Question: I planted 68 garlic cloves in late September and they’re starting to sprout barely a month later. Will they still produce good cloves next year?
Answer: Normally, garlic grows sight unseen under the ground during fall and winter, but it’s not dormant. It really does grow during the off season, producing a good root system and the beginnings of next season’s sprouts, but it does so underground. It’s only in spring that the first leaves pierce the soil. At least, that’s usually the case in cold climates.
In mild climates with cool winters (garlic needs at least 40 days of cool temperatures, otherwise it won’t form good cloves), garlic often begins to sprout about 4 to 6 weeks after it’s planted. The leaves remain visible, but short, during the winter, then they really start to grow in earnest in spring, when temperatures warm up and days become longer.
A Mild Fall Leads to Early Sprouting
In your case, it’s the abnormally warm fall that has encouraged your garlic to start to sprout much earlier than it usually would in your area. In other words, your garlic thinks it’s growing in California rather than in North America’s cold Northeast!
But hardneck garlic, the type grown in cold regions, is well adapted to irregular winter weather. The leaves that have already sprouted will simply stop growing when truly cold weather hits and will stay dormant until spring finally does arrive, then will continue their growth. This won’t reduce the harvest to come.
Still, it would be wise to cover the leaves with a good mulch to protect them from the extreme cold that could burn their tips … but then, a good winter mulch is always recommended for garlic, no matter what happens in the autumn.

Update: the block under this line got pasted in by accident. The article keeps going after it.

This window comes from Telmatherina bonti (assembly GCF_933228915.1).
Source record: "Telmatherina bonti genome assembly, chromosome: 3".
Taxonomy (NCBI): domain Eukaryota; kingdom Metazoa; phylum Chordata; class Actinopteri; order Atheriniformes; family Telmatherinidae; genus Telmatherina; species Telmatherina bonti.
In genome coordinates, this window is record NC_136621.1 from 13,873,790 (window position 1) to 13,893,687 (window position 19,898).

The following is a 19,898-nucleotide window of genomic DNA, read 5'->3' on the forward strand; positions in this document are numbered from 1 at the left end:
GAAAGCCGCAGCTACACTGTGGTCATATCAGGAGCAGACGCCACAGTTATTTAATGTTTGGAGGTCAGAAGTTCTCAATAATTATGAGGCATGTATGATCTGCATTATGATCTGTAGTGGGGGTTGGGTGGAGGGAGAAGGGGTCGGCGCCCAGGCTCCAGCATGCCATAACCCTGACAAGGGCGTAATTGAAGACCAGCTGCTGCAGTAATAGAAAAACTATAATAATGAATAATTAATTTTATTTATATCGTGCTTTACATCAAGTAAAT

Take advantage of the tree leaves currently falling in their millions and shred them (that way, they won’t blow away), then cover the garlic leaves completely. Chopped leaves are an excellent mulch and they’re free too!
For those reading in Fall of 2022 – this happens to me all the time – the garlic will be fine – in fact, take it as a sign that all is well with your planting. I think, too, that I get bigger cloves when they sprout a bit in the fall. I mulch well when I plant, but if you get those early peekers and can’t put your hands on leaves or straw, you can also shred paper products – such as paper towels and napkins (so long as they don’t have cleaning product on them), shredded newspaper, used paper coffee filters and so on. Throughout the year I also collect small (1 inch around or so) fallen tree branches with the leaves still on and put them aside as a quick cover; the “fan” of leaves provides some cover from harsh winds and prevents ice from forming directly on the leaves. It also discourages squirrels from digging around in the garlic bed. 🙂
Thanks for the info.
My garlic which I planted in October this year (2021) came roaring up by early Nov. It’s been warm this fall, but certainly not hot. First time I’ve seen that happen here in PA.
Thank you for this advice. I thought I’d lost my crop of about 130 garlic because of an extremely warm October. I will get out and give it more mulch to protect them.
Me too.. and really thank you for a bit of peace of mind on my first autumn sprout of garlic.
I am a beginner. I have garlic sprouting and is clumped together somewhat. Should I redistribute them and spread them out then cover with leaves? I am in central NY State/
I’m not sure why they would be clumped together (did you plant entire garlic bulbs? You should have planted the individual cloves.) At any rate, don’t disturb this plant just before the cold. Also do any moving or dividing when it is dormant (late summer or early fall).
My garlic always sprouts in the fall without fail. I’m in Nova Scotia, zone 5a, and it’s never a problem